The 194th was sent to reopen the Moron Road so that General Segunda’s forces, which were trapped behind enemy lines, could withdraw. While attempting to do this, two tanks were knocked out by landmines planted by ordnance but the tanks were recovered, and a Japanese anti-tank gun was destroyed. The mission was abandoned the next day. Gen. Segunda’s forces escaped but lost their heavy equipment.
The next action the tanks saw was on the 20th when they were sent to relieve the 31st Infantry’s command post. On the 24th, the tanks were ordered to the Hacienda Road to support infantry but again could not accomplish their mission because of landmines planted by ordnance.
The 194th was holding a position a kilometer north of the Pilar-Bagac Road on January 26 with four self-propelled mounts. At 9:45 A.M., a Filipino came down the road and warned the battalion that a large Japanese force was coming down the road. When they appeared the tanks opened fire on them. At 10:30, the Japanese withdrew having lost 500 of 1200 men. This action prevented the new line of defense from being breached.
On January 28, the tank battalions were given the job of guarding the beaches so that the Japanese couldn’t land troops. The 194th guarded the coastline from Limay to Cabcaban. During the day, the tanks hid under the jungle canopy. At night they were pulled out onto the beaches. The battalion’s half-tracks had the job of patrolling the roads. At all times, the tanks were in contact with on-shore and off-shore patrols.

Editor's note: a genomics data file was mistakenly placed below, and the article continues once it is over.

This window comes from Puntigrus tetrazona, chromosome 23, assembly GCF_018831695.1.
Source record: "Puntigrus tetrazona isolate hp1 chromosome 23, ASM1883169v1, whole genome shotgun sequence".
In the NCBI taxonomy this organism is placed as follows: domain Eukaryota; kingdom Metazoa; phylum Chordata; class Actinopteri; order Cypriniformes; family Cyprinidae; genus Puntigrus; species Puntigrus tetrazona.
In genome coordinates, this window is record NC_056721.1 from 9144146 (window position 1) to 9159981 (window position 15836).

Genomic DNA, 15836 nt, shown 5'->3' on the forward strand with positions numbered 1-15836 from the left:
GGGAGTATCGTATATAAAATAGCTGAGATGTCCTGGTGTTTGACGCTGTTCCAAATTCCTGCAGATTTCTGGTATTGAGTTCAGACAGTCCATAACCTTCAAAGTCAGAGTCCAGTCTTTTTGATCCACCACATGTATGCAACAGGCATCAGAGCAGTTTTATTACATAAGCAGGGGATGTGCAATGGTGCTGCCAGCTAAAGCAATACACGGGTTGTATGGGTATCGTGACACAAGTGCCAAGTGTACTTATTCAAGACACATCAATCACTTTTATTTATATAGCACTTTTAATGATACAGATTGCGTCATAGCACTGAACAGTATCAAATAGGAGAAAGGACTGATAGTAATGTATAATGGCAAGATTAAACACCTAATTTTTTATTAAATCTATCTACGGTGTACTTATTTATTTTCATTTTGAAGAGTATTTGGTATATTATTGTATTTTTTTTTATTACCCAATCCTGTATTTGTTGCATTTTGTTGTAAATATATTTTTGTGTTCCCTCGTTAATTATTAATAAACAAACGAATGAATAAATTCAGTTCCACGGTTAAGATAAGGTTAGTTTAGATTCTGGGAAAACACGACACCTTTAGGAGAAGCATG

It was during the Battle for Bataan that he was taken to Field Hospital #2. About the hospital, he said, “It was just a bunch of beds set up in the jungle.”
Having brought in combat harden troops from Singapore, the Japanese launched a major offensive on April 3 that was supported by artillery and aircraft. A large force of Japanese troops came over Mount Samat and descended down the south face of the volcano. This attack wiped out two divisions of defenders and left a large area of the defensive line open to the Japanese.
A counter-attack was launched – on April 7 – by the 57th Infantry, Philippine Scouts which was supported by tanks. Its objective was to restore the line, but Japanese infiltrators prevented this from happening. During this action, one tank was knocked out but the remaining tanks successfully withdrew. C Company, 194th, was attached to the 192nd and had only seven tanks left.
It was the evening of April 8 that Gen. Edward P. King decided that further resistance was futile, since approximately 25% of his men were healthy enough to fight, and he estimated they would last one more day. In addition, he had over 6,000 troops who sick or wounded and 40,000 civilians who he feared would be massacred. His troops were on one-quarter rations, and even at that ration, he had two days of food left. He also believed his troops could fight for one more day.